Report on LES event titled “Medical devices but not only”

I travelled up to Haifa to attend the LES event on “Medical devices but not only”.

I want to applaud LES for bravely breaking out of the Tel Aviv – Herzliya region and holding an event elsewhere.

The speakers were all distinguished professionals.   

Adv. Myla Kaplan, Associate General Counsel, Lumenis Inc. spoke about Medical Device Company Contracting Issues, focussing, as would be expected, on lasers. The area is certainly important, though is outside my practice. We do have clients run contracts past us though. It was a competent and thought-provoking lecture that raised intelligent questions from the small (approximately 40) but elite audience of mostly in-house practitioners.  

The most prestigious lecturer was Dr. Ami Altman, Scientific Director, Philips Healthcare who spoke on “New Trends in Medical Imaging as Reflected in Patent Publications During the Last Decade.” Dr Altman’s presentation gave an interesting glimpse into how the large innovative companies see patents as part of their overall business strategy. It was also fascinating to see where CT had come to in recent years. Dr Altman showed images of a hand and peeled away the layers to show the tissue, blood vessels and bones, thereby justifying his contention that diagnostic surgery is a thing of the past. Although, clearly there is still a place for biopsies, but cutting someone open to see what’s inside does indeed seem obsolete.

The final lecturer was Mr. Ohad Mayblum, the Director of IP at Given Imaging who spoke about “Patents and Trade Secrets”. He compared and contrasted the two regimes competently, but had little original to contribute. I did found one insight interesting though. He argued that in contradistinction to patent applications with inventor disclosures, committees and procedures in place for streamlining the process, trade secrets are often more valuable but companies seem to handle ad hoc without established procedures. Dr Altman responded that the patent procedure was essentially a trade secret documentation procedure to the extent that after deciding not to file a patent application (or not to file a regular patent application that publishes) the company does consider academic and defensive publications or if to keep the invention secret.

Ohad went on to compare the proposed US amendments to the patent law to the current text. As an academic exercise as a springboard to discussion, the effort was admirable. I am suspicious of the practical value however since the general informed opinion on the blogosphere seems to be that the final version may change somewhat, that it could take 10 years for the USPTO to implement, and that there are decades of work for trial attorneys and the courts to interpret what the changes really mean.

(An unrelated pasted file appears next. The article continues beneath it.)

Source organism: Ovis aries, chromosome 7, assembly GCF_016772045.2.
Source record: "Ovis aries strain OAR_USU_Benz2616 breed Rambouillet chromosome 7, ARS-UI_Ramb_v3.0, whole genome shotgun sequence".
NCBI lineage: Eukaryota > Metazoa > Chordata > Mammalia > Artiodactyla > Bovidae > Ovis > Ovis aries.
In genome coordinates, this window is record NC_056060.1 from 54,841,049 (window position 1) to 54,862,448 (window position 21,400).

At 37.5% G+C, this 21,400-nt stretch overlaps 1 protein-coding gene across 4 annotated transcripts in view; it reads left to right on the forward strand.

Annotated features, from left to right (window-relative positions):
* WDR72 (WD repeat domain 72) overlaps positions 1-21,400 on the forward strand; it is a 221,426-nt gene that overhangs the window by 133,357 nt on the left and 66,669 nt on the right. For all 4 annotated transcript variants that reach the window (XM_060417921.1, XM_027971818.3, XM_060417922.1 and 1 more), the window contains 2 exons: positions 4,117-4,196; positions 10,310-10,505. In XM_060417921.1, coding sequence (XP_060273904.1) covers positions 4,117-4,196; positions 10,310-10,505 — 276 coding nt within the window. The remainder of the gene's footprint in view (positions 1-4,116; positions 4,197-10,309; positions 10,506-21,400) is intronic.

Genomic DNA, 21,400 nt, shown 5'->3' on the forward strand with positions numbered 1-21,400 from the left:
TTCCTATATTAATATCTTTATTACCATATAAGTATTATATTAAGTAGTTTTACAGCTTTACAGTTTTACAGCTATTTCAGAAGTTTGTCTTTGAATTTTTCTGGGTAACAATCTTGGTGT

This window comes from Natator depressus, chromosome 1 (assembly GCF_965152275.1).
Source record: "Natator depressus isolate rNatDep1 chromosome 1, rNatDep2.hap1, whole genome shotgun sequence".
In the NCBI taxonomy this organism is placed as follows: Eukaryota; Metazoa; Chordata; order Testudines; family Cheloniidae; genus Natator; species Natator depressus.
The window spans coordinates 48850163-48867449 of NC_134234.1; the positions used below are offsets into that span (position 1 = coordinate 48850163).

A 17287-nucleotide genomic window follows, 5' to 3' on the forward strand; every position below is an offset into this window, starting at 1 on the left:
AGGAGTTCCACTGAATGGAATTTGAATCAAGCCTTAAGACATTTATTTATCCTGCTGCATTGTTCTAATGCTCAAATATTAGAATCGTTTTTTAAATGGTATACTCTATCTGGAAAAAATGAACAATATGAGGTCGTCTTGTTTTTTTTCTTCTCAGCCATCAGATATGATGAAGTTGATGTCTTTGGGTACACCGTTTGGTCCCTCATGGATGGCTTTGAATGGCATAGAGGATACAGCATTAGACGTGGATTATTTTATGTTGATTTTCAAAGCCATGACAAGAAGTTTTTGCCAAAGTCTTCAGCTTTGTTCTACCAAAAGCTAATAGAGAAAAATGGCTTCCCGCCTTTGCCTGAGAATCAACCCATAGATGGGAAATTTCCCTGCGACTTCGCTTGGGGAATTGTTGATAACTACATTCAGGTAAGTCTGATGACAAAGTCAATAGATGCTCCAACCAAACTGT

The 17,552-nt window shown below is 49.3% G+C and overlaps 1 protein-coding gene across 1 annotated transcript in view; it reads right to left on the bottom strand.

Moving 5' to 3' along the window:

The refreshments included an eclectic mix of spinach burekas, chocolate chip cookies and fresh fruit. There were soft drinks and milk on the table but no evidence of coffee or tea. I arrived a little late so cannot tell if there had been hot beverages or whether milk was intended to be prescribed neat.

The post lecture chat around the cookies was a useful opportunity to discuss thing issues with friends and colleagues. Participants of our event on Sunday thanked me, and lawyers who registered but due to health and other problems defaulted apologized. One of the university tech transfer people acknowledged receipt of the draft I sent her before hitting the road, that she promised to review the following day.

On leaving the room we found that the corridors and doors all looked rather similar, and, Jeremy pointed out wittily that there was something somewhat amusing in watching the IP counsel for an endoscopy camera-on-pill bump along corridors, take wrong turnings, then descend to the lower regions by peristalsis via elevator before excretion from the building!
Although the focus, target audience and rationale were different at each conference, it is, nevertheless, a shame that LES, ourselves and the Israel Patent Office all scheduled events for the same week. This cannot help attendance levels by busy practitioners with tight deadlines.

Congratulations to Hananel Kvatinsky ()rbotech) and Suzanne Erez (IBM) and the LES team for organizing this.

Categories: Intellectual Property, LES, Licensing

1 reply

  1. A peristaltic elevator system… now that could be patentable, but what would be the point?

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